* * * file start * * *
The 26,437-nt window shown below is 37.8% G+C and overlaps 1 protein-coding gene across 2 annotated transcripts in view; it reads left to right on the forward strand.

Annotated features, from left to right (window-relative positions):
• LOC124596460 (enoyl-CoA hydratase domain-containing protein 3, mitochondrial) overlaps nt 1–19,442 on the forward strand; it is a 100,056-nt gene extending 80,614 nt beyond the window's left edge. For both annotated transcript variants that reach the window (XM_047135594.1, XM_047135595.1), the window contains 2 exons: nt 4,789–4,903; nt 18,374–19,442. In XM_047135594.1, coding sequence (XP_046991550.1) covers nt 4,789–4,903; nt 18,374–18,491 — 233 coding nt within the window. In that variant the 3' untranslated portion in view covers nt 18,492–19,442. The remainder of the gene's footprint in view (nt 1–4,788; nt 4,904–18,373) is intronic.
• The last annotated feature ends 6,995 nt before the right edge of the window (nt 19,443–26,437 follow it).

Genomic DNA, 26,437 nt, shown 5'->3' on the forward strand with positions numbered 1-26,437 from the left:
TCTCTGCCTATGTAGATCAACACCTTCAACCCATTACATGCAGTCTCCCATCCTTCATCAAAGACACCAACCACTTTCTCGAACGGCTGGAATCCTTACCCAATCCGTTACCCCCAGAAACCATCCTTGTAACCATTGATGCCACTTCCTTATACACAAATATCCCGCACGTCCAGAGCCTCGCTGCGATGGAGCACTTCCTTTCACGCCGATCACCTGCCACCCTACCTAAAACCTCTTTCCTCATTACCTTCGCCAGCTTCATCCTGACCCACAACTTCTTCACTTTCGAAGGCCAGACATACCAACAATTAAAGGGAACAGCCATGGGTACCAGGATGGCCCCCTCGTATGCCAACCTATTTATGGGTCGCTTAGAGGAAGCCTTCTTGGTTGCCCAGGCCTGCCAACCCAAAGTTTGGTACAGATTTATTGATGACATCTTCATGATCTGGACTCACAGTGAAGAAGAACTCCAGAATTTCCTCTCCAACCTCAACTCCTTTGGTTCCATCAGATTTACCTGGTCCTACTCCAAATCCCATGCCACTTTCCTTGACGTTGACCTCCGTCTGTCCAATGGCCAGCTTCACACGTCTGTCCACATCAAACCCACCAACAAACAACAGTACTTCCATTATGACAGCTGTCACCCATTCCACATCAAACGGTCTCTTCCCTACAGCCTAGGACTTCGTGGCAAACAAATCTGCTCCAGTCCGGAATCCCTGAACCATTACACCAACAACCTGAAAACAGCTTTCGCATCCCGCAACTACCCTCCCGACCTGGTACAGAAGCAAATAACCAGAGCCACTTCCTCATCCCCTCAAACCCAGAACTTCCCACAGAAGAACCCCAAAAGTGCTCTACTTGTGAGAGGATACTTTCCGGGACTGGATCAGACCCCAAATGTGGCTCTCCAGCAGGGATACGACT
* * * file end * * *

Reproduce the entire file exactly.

The 26,437-nt window shown below is 37.8% G+C and overlaps 1 protein-coding gene across 2 annotated transcripts in view; it reads left to right on the forward strand.

Annotated features, from left to right (window-relative positions):
• LOC124596460 (enoyl-CoA hydratase domain-containing protein 3, mitochondrial) overlaps nt 1–19,442 on the forward strand; it is a 100,056-nt gene extending 80,614 nt beyond the window's left edge. For both annotated transcript variants that reach the window (XM_047135594.1, XM_047135595.1), the window contains 2 exons: nt 4,789–4,903; nt 18,374–19,442. In XM_047135594.1, coding sequence (XP_046991550.1) covers nt 4,789–4,903; nt 18,374–18,491 — 233 coding nt within the window. In that variant the 3' untranslated portion in view covers nt 18,492–19,442. The remainder of the gene's footprint in view (nt 1–4,788; nt 4,904–18,373) is intronic.
• The last annotated feature ends 6,995 nt before the right edge of the window (nt 19,443–26,437 follow it).

Genomic DNA, 26,437 nt, shown 5'->3' on the forward strand with positions numbered 1-26,437 from the left:
TCTCTGCCTATGTAGATCAACACCTTCAACCCATTACATGCAGTCTCCCATCCTTCATCAAAGACACCAACCACTTTCTCGAACGGCTGGAATCCTTACCCAATCCGTTACCCCCAGAAACCATCCTTGTAACCATTGATGCCACTTCCTTATACACAAATATCCCGCACGTCCAGAGCCTCGCTGCGATGGAGCACTTCCTTTCACGCCGATCACCTGCCACCCTACCTAAAACCTCTTTCCTCATTACCTTCGCCAGCTTCATCCTGACCCACAACTTCTTCACTTTCGAAGGCCAGACATACCAACAATTAAAGGGAACAGCCATGGGTACCAGGATGGCCCCCTCGTATGCCAACCTATTTATGGGTCGCTTAGAGGAAGCCTTCTTGGTTGCCCAGGCCTGCCAACCCAAAGTTTGGTACAGATTTATTGATGACATCTTCATGATCTGGACTCACAGTGAAGAAGAACTCCAGAATTTCCTCTCCAACCTCAACTCCTTTGGTTCCATCAGATTTACCTGGTCCTACTCCAAATCCCATGCCACTTTCCTTGACGTTGACCTCCGTCTGTCCAATGGCCAGCTTCACACGTCTGTCCACATCAAACCCACCAACAAACAACAGTACTTCCATTATGACAGCTGTCACCCATTCCACATCAAACGGTCTCTTCCCTACAGCCTAGGACTTCGTGGCAAACAAATCTGCTCCAGTCCGGAATCCCTGAACCATTACACCAACAACCTGAAAACAGCTTTCGCATCCCGCAACTACCCTCCCGACCTGGTACAGAAGCAAATAACCAGAGCCACTTCCTCATCCCCTCAAACCCAGAACTTCCCACAGAAGAACCCCAAAAGTGCTCTACTTGTGAGAGGATACTTTCCGGGACTGGATCAGACCCCAAATGTGGCTCTCCAGCAGGGATACGACT